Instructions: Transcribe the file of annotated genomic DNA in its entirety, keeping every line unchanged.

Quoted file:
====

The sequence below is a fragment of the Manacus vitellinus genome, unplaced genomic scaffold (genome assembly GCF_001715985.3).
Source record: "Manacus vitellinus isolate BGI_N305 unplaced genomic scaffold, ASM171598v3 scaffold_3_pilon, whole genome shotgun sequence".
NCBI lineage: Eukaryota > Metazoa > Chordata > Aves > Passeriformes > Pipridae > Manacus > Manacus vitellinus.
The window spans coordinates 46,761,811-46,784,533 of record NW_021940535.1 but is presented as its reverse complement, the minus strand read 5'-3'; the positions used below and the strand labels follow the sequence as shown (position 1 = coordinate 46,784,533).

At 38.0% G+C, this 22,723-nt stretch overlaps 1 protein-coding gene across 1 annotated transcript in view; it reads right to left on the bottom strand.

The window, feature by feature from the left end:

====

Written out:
The sequence below is a fragment of the Manacus vitellinus genome, unplaced genomic scaffold (genome assembly GCF_001715985.3).
Source record: "Manacus vitellinus isolate BGI_N305 unplaced genomic scaffold, ASM171598v3 scaffold_3_pilon, whole genome shotgun sequence".
NCBI lineage: Eukaryota > Metazoa > Chordata > Aves > Passeriformes > Pipridae > Manacus > Manacus vitellinus.
The window spans coordinates 46,761,811-46,784,533 of record NW_021940535.1 but is presented as its reverse complement, the minus strand read 5'-3'; the positions used below and the strand labels follow the sequence as shown (position 1 = coordinate 46,784,533).

At 38.0% G+C, this 22,723-nt stretch overlaps 1 protein-coding gene across 1 annotated transcript in view; it reads right to left on the bottom strand.

The window, feature by feature from the left end: